Discovering Bucas Grande Island



One of the best feelings you can get while traveling is that sense of discovery. With social media, there are just a few places in this world that hasn’t been blogged about or extensively photographed and posted on Instagram or Facebook. Bucas Grande Island is that place for me. Before I set foot in Siargao, I had never heard of this island. I came across it during my visit to Siargao as I chose the tours I wanted to do here. Sohoton Cove National Park in Bucas Grande was one of the choices offered. The cost was much more than the other tours since it would take a two hour boat ride to get there. So I originally passed on the idea of going there because of the cost and distance. During the second day in Siargao, I went on line and researched Sohoton, and the island, and I was blown away. I asked drivers and other tour guides if there were group tours I could join and the answer was always that you had to obtain the group yourself and share the fare. This is a much less traveled tour than the others and waiting at the harbor to join others may not be such a good idea. In fact, I know of maybe five boats that morning that made there way from the harbor of General Luna, Siargao. The cost of the boat would be 5,000 pesos which is just under $100 US Dollars with additional entrance fee of 1600 pesos. It’s an expensive excursion if you’re traveling solo, especially in the Philippines. But, it was something I couldn’t pass up. I secured a boat on my fourth day of my visit in Siargao. The staff of the hotel was so nice and accommodating that I offered them to join me on the trip and that I would pay for the boat. They would just have to pay the rest of the fees. Two had wanted to go but one dropped out because the rest of the fees would still be too much and then the second one dropped out because she didn’t want to go alone.

The morning of the trip, one of the hotel employees drove me, on a scooter, to the harbor. I was pleasantly surprised that the boat crew would be the same as the one that had taken me on the island hopping tour two days earlier. The younger man spoke english which made it easier. I was on my way, two hours of riding in a boat with a load motor. My ears still ring when I think back on it so I would recommend ear plugs or head phones if you venture out Bucas Grande. Water splashed my body as we made our way. We were never out of sight of one island or another. As we rounded the far end of Bucas Grande island, we could see the island of Mindanao. The coast line became covered in reefs and the water was now shallow. We were close. We entered Sohoton Lagoon, a network of waterways and smaller lagoons that seemed to stretch for ever. The water was this indescribable shade of blue.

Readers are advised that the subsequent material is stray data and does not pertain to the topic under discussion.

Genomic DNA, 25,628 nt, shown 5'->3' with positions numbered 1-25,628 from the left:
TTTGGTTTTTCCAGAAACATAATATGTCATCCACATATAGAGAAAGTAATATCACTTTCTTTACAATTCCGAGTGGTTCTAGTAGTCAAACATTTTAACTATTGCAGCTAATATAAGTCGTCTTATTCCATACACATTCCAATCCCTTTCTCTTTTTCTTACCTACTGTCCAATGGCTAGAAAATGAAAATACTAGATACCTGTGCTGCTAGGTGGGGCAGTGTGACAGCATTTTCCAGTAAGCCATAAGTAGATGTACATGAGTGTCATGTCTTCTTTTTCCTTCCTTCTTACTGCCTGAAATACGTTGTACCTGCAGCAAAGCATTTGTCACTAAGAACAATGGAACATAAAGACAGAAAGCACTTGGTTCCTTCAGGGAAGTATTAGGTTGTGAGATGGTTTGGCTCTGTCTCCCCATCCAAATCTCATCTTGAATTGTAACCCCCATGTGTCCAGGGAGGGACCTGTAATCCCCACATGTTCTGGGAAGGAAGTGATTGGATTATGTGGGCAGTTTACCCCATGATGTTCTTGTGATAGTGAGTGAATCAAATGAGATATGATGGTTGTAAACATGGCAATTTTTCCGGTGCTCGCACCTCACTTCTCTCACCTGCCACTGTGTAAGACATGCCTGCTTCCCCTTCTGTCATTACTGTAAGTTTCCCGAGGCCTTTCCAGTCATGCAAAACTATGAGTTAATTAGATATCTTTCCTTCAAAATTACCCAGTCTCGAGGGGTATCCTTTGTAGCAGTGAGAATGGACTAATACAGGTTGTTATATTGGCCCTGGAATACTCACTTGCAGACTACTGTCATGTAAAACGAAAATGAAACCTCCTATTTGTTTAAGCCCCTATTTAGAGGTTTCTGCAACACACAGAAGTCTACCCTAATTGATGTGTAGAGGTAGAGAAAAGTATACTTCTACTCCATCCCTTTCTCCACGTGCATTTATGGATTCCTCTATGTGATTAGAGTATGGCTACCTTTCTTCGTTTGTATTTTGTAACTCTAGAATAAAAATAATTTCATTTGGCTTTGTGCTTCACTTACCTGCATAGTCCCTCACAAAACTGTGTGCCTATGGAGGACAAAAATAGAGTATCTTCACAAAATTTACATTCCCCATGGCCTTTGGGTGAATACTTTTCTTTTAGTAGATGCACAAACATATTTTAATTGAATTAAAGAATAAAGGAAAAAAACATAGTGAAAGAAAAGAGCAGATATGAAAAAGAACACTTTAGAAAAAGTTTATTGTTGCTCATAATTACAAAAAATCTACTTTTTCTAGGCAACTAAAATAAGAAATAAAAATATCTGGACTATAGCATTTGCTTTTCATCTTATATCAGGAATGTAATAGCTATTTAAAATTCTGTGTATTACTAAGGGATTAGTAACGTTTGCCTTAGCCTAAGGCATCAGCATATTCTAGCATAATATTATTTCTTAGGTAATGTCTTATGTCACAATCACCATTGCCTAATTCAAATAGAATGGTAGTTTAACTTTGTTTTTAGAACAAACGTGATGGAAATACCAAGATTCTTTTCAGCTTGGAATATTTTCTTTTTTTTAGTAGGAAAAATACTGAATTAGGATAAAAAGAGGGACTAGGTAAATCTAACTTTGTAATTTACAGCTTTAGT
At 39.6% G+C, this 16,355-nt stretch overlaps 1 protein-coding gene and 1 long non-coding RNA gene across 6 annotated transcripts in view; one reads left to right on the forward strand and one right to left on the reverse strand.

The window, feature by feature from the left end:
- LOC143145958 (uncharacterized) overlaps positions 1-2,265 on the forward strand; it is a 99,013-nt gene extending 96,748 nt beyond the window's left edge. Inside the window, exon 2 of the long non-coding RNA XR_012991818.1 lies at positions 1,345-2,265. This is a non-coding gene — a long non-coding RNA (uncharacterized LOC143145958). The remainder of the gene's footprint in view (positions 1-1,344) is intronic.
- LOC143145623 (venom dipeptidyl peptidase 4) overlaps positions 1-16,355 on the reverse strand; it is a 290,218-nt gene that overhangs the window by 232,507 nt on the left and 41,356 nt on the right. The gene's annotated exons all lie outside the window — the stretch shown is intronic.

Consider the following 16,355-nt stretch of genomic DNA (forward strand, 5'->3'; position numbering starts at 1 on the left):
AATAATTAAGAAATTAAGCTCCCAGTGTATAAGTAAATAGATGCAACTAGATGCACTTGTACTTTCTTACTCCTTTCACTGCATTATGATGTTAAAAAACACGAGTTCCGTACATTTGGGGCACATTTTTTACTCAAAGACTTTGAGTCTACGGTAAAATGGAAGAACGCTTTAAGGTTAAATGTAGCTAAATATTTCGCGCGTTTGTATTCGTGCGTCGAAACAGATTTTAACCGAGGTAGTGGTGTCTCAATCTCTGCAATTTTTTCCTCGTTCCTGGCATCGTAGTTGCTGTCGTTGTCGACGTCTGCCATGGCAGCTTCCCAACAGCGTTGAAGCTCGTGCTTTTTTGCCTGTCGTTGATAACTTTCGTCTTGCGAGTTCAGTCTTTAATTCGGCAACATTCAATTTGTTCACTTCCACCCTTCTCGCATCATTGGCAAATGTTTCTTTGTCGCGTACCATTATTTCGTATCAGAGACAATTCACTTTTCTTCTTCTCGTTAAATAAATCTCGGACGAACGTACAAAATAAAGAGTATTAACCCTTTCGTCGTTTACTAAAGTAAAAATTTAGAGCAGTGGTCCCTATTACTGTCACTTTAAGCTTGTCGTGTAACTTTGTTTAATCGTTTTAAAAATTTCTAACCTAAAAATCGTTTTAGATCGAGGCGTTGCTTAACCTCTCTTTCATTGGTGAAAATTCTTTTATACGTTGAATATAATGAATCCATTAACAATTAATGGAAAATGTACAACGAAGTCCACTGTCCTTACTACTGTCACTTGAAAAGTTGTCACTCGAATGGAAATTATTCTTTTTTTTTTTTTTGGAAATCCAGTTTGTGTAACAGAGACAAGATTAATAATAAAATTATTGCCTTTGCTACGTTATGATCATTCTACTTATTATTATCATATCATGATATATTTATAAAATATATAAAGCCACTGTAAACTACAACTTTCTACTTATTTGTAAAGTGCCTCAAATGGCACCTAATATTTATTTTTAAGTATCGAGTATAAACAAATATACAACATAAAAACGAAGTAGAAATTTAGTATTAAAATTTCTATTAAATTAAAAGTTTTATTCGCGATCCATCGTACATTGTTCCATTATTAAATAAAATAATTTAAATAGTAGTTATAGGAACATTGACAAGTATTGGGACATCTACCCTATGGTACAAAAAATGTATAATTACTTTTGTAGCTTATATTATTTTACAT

The crew dropped me off on what I would describe as a wooden platform with buildings that including a restaurant whichh made up the entrance to the park. This would be were I would pay my entrance fee, 1600 pesos, and additional fees to visit the caves and the jelly fish lagoon. I think it was an additional 300 pesos for each and I’m sure I got charged more for being a foreigner which is standard practice. It was a bit chaotic, there was a large group there. They were there on a company outing from Mindanao. Majority of the visitors seemed to be from Mindanao.